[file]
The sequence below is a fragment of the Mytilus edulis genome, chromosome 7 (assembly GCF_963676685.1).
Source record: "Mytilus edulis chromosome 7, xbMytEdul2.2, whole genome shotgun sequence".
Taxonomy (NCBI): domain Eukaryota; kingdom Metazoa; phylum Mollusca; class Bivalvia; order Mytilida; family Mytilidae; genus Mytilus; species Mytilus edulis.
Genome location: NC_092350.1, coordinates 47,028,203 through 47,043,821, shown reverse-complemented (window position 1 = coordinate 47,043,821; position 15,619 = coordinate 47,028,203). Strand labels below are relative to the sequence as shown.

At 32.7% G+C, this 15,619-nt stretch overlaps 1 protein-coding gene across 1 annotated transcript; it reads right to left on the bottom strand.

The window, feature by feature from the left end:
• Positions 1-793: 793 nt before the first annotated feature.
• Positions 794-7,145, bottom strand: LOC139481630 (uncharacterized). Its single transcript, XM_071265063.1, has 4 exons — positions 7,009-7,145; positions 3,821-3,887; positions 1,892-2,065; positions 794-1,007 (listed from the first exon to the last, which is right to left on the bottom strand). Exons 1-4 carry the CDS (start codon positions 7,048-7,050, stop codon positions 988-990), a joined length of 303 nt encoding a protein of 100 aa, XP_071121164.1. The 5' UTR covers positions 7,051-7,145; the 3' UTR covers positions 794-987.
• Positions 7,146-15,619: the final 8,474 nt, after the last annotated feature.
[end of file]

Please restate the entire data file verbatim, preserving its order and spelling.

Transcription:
The sequence below is a fragment of the Mytilus edulis genome, chromosome 7 (assembly GCF_963676685.1).
Source record: "Mytilus edulis chromosome 7, xbMytEdul2.2, whole genome shotgun sequence".
Taxonomy (NCBI): domain Eukaryota; kingdom Metazoa; phylum Mollusca; class Bivalvia; order Mytilida; family Mytilidae; genus Mytilus; species Mytilus edulis.
Genome location: NC_092350.1, coordinates 47,028,203 through 47,043,821, shown reverse-complemented (window position 1 = coordinate 47,043,821; position 15,619 = coordinate 47,028,203). Strand labels below are relative to the sequence as shown.

At 32.7% G+C, this 15,619-nt stretch overlaps 1 protein-coding gene across 1 annotated transcript; it reads right to left on the bottom strand.

The window, feature by feature from the left end:
• Positions 1-793: 793 nt before the first annotated feature.
• Positions 794-7,145, bottom strand: LOC139481630 (uncharacterized). Its single transcript, XM_071265063.1, has 4 exons — positions 7,009-7,145; positions 3,821-3,887; positions 1,892-2,065; positions 794-1,007 (listed from the first exon to the last, which is right to left on the bottom strand). Exons 1-4 carry the CDS (start codon positions 7,048-7,050, stop codon positions 988-990), a joined length of 303 nt encoding a protein of 100 aa, XP_071121164.1. The 5' UTR covers positions 7,051-7,145; the 3' UTR covers positions 794-987.
• Positions 7,146-15,619: the final 8,474 nt, after the last annotated feature.